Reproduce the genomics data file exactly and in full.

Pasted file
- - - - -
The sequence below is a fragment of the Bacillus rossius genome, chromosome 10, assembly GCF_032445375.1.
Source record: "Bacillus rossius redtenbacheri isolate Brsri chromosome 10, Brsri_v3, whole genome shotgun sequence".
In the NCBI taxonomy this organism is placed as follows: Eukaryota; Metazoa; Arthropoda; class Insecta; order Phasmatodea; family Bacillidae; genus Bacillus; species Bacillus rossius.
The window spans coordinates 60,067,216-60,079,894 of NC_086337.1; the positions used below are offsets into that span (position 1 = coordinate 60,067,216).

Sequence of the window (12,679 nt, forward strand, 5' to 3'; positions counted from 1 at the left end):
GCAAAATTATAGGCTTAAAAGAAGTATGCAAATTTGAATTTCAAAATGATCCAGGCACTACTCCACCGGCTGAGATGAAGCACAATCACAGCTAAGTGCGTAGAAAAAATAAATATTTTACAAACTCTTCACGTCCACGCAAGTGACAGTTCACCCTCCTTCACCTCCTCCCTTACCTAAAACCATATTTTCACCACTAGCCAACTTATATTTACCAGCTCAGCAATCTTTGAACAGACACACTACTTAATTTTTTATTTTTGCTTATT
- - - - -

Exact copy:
The sequence below is a fragment of the Bacillus rossius genome, chromosome 10, assembly GCF_032445375.1.
Source record: "Bacillus rossius redtenbacheri isolate Brsri chromosome 10, Brsri_v3, whole genome shotgun sequence".
In the NCBI taxonomy this organism is placed as follows: Eukaryota; Metazoa; Arthropoda; class Insecta; order Phasmatodea; family Bacillidae; genus Bacillus; species Bacillus rossius.
The window spans coordinates 60,067,216-60,079,894 of NC_086337.1; the positions used below are offsets into that span (position 1 = coordinate 60,067,216).

Sequence of the window (12,679 nt, forward strand, 5' to 3'; positions counted from 1 at the left end):
GCAAAATTATAGGCTTAAAAGAAGTATGCAAATTTGAATTTCAAAATGATCCAGGCACTACTCCACCGGCTGAGATGAAGCACAATCACAGCTAAGTGCGTAGAAAAAATAAATATTTTACAAACTCTTCACGTCCACGCAAGTGACAGTTCACCCTCCTTCACCTCCTCCCTTACCTAAAACCATATTTTCACCACTAGCCAACTTATATTTACCAGCTCAGCAATCTTTGAACAGACACACTACTTAATTTTTTATTTTTGCTTATT